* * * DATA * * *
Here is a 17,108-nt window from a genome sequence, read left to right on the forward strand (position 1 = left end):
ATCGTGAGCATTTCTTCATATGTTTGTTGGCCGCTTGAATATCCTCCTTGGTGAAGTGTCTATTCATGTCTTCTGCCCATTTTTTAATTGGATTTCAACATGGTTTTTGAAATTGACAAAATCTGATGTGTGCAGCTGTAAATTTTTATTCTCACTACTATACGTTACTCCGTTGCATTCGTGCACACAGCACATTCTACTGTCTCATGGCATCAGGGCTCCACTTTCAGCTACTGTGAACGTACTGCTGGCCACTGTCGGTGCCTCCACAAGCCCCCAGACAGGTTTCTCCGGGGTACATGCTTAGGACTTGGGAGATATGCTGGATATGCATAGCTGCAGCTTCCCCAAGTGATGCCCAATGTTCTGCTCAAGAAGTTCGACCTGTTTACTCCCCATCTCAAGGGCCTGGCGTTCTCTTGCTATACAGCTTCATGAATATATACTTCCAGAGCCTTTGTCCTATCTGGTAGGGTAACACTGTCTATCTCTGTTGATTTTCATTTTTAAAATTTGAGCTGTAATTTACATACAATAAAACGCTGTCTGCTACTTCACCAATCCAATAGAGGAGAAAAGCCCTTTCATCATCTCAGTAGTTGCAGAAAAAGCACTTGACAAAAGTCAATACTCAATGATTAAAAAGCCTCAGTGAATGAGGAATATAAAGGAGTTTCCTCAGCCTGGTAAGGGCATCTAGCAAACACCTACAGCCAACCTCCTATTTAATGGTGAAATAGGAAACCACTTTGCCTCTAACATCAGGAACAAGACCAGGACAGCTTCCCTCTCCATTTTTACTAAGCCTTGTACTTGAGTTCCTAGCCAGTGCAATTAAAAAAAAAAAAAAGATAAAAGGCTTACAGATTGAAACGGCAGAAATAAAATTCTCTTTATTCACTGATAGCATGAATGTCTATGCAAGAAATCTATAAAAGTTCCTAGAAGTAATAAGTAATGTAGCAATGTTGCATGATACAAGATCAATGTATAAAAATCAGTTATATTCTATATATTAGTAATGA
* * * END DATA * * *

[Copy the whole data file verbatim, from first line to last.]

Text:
Here is a 17,108-nt window from a genome sequence, read left to right on the forward strand (position 1 = left end):
ATCGTGAGCATTTCTTCATATGTTTGTTGGCCGCTTGAATATCCTCCTTGGTGAAGTGTCTATTCATGTCTTCTGCCCATTTTTTAATTGGATTTCAACATGGTTTTTGAAATTGACAAAATCTGATGTGTGCAGCTGTAAATTTTTATTCTCACTACTATACGTTACTCCGTTGCATTCGTGCACACAGCACATTCTACTGTCTCATGGCATCAGGGCTCCACTTTCAGCTACTGTGAACGTACTGCTGGCCACTGTCGGTGCCTCCACAAGCCCCCAGACAGGTTTCTCCGGGGTACATGCTTAGGACTTGGGAGATATGCTGGATATGCATAGCTGCAGCTTCCCCAAGTGATGCCCAATGTTCTGCTCAAGAAGTTCGACCTGTTTACTCCCCATCTCAAGGGCCTGGCGTTCTCTTGCTATACAGCTTCATGAATATATACTTCCAGAGCCTTTGTCCTATCTGGTAGGGTAACACTGTCTATCTCTGTTGATTTTCATTTTTAAAATTTGAGCTGTAATTTACATACAATAAAACGCTGTCTGCTACTTCACCAATCCAATAGAGGAGAAAAGCCCTTTCATCATCTCAGTAGTTGCAGAAAAAGCACTTGACAAAAGTCAATACTCAATGATTAAAAAGCCTCAGTGAATGAGGAATATAAAGGAGTTTCCTCAGCCTGGTAAGGGCATCTAGCAAACACCTACAGCCAACCTCCTATTTAATGGTGAAATAGGAAACCACTTTGCCTCTAACATCAGGAACAAGACCAGGACAGCTTCCCTCTCCATTTTTACTAAGCCTTGTACTTGAGTTCCTAGCCAGTGCAATTAAAAAAAAAAAAAAGATAAAAGGCTTACAGATTGAAACGGCAGAAATAAAATTCTCTTTATTCACTGATAGCATGAATGTCTATGCAAGAAATCTATAAAAGTTCCTAGAAGTAATAAGTAATGTAGCAATGTTGCATGATACAAGATCAATGTATAAAAATCAGTTATATTCTATATATTAGTAATGA